Bedbugs take bite after bite in Big Apple

They’re the scourge of hobo encampments and hot-sheet motels. To impressionable children everywhere, they’re a snippet of nursery rhyme, an abstract foe lurking beneath the covers that emerges when Mommy shuts the door at night.
But bedbugs on Park Avenue? Ask the horrified matron who recently found her duplex teeming with the bloodsucking beasties. Or Helmsley Park Lane, which was sued two years ago by a welt-covered guest who blamed the hotel for harboring the critters. The suit was settled last year.

Bedbugs, stealthy and fast-moving nocturnal creatures that were all but eradicated by DDT after World War II, recently have been found in hospital maternity wards, schools and a plastic surgeon’s waiting room.

Infestations have been reported sporadically across the United States over the past few years. But in New York, bedbugs have gained a foothold all across the city.

Last year the city logged 377 bedbug violations, up from two in 2002 and 16 in 2003. Since July, there have been 449. “It’s definitely a fast-emerging problem,” said Carol Abrams, spokeswoman for the city housing agency.

In the bedbug resurgence, entomologists and exterminators blame increased immigration from the developing world, the advent of cheap international travel and the recent banning of powerful pesticides.

Yup.... definitely a big problem. I could quote half a dozen news stories on this in the last several days...

posted on Dec, 2 2005 @ 08:15 PM
I'm an Exterminator. Check the mattress and springs. I recommend putting 4" x 8" glue boards under the bed legs. Just lift the leg and stick it on. If anything crawls up or down the post it will get stuck to it.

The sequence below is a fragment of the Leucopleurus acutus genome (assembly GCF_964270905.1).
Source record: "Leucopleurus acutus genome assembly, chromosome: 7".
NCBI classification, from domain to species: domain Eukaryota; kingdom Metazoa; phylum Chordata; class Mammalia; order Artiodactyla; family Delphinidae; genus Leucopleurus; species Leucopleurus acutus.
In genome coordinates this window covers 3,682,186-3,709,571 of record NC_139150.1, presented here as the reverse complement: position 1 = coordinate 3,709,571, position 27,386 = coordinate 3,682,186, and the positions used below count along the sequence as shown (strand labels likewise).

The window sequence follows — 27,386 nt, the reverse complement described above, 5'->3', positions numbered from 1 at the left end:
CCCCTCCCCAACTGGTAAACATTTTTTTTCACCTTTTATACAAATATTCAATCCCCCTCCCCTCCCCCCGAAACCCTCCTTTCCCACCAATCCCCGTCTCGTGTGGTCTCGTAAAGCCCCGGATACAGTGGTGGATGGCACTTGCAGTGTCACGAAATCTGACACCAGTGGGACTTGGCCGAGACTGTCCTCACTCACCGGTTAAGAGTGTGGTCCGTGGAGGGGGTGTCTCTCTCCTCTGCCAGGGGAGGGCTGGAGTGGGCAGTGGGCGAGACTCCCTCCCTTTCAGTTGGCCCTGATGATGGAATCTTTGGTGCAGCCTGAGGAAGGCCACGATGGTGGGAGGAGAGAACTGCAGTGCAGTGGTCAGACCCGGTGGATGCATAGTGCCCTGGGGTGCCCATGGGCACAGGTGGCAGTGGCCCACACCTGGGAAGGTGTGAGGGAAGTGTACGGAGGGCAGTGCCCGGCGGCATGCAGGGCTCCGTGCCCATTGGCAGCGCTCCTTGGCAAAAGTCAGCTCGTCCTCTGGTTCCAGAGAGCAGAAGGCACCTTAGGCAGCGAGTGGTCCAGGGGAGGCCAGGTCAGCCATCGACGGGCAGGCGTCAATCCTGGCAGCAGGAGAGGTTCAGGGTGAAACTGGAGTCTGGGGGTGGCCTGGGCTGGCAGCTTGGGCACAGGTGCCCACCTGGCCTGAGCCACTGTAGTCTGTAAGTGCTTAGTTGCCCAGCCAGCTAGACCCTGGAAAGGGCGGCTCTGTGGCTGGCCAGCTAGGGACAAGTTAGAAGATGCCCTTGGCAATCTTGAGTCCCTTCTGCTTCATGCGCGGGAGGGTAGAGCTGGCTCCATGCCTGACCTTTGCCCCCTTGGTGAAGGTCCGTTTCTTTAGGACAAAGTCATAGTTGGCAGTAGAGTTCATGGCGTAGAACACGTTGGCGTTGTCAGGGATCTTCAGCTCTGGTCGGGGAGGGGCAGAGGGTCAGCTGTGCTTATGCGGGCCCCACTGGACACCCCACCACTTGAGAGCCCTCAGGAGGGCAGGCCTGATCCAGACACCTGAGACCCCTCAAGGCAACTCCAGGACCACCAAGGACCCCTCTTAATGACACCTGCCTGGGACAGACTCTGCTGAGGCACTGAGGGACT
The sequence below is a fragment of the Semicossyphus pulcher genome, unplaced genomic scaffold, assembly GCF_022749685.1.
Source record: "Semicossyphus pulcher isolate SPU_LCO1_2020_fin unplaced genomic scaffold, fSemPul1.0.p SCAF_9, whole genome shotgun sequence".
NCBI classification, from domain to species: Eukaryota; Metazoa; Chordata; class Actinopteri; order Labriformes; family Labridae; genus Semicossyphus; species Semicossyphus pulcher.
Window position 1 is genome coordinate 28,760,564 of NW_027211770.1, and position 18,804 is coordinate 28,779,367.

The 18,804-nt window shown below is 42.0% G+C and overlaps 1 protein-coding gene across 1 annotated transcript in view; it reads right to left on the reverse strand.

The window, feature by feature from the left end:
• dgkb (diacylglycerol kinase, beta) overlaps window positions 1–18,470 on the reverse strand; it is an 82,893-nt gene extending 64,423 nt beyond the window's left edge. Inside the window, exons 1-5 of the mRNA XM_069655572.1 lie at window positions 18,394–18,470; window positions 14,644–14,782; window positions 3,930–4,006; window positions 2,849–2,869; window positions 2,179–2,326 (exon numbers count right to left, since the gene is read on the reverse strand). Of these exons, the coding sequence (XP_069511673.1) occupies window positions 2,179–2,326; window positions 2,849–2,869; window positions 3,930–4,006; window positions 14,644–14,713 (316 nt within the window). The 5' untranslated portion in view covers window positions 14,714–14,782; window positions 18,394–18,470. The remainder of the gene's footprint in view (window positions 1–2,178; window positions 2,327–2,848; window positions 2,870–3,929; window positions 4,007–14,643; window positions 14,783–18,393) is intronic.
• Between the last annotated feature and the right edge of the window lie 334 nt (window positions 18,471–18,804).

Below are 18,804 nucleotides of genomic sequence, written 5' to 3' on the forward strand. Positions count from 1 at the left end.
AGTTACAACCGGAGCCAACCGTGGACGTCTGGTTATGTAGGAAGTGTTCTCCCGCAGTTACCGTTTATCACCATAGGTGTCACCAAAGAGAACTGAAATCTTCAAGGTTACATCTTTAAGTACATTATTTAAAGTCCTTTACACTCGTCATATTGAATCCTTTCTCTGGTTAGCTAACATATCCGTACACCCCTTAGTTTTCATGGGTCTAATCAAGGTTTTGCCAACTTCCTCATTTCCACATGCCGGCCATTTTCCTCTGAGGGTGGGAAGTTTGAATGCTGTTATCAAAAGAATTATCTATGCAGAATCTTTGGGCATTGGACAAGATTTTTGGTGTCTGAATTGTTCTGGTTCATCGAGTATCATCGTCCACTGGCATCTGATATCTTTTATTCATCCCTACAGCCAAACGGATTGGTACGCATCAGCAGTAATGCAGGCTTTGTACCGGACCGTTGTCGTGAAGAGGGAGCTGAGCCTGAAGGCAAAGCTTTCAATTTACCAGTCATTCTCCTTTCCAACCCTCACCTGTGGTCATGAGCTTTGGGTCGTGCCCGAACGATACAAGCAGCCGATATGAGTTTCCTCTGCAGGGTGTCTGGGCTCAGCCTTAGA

Their right about bugspray being weak now. Most of the sprays we can use suck. Anything that works good we can't use it where we need to. It's retarded it's like asking a logger to cut down a forest with a pocket knife. Don't get me wrong though the spray will still kill bugs just not as quick and no where near as long as the old stuff. The new sprays cost 100's of times more than the old ones too. So naturally we use less. We use less of a bug spray that is much less effective. We want and need safe cheap bugspray but it's not going to happen.

It's all about money. The big chemical companies want the chemicals to cost alot and they want us to use alot.

posted on Dec, 2 2005 @ 08:22 PM
Well - now I'm itchy too.

Great job loam. Not.

The bed bug plague thing seems to have come a few times over the past year or so.

So I have two questions:

1. Are bed bugs mites?

2. Do ya wanna see my links that show prions hitchhike on bedbugs?

BTW - Exterminator - pesticides are extremely dangerous to all living cells - not just bugs. I agree it's all about money - but I think we have to look further, or maybe in a different dierction to get the whole pitcha.

posted on Dec, 2 2005 @ 08:31 PM

Originally posted by soficrow
2. Do ya wanna see my links that show prions hitchhike on bedbugs?

What about the bird flu?

I bet they carry that too

posted on Dec, 2 2005 @ 08:56 PM

Originally posted by djohnsto77
What about the bird flu?

I bet they carry that too

I looked into this (at least with regard to generic diseases) and found statements that they do NOT transmit disease. Personally, I find that hard to believe.

Soficrow.... I'd love to see those links.

posted on Dec, 2 2005 @ 09:07 PM
I'd sleep with bedbugs before I'd crawl into a bed that had been treated with DDT the day before.

Sure there are restrictions in place that prevent you from using certain chemicals, and they are there for a reason. I don't want to say that the multinationals aren't conspiring to drive up the cost to consumers, because I think they are. But I also see the reason behind the ban on certain pesticides.

I've spent many years around greenhouses, and I've seen many chemicals and systemic poisons come and go, but I don't think I've ever seen one removed from the market without a valid reason that would either effect humans or the environment.

Electricians used to wash their hands with PCBs and run wire in ships and buildings while asbestos was being applied, but we gave that up.......


Originally posted by djohnsto77
What about the bird flu?

I bet they carry that too

I have never heard of any case or read any study that would suggest that bedbugs transmit anything to humans.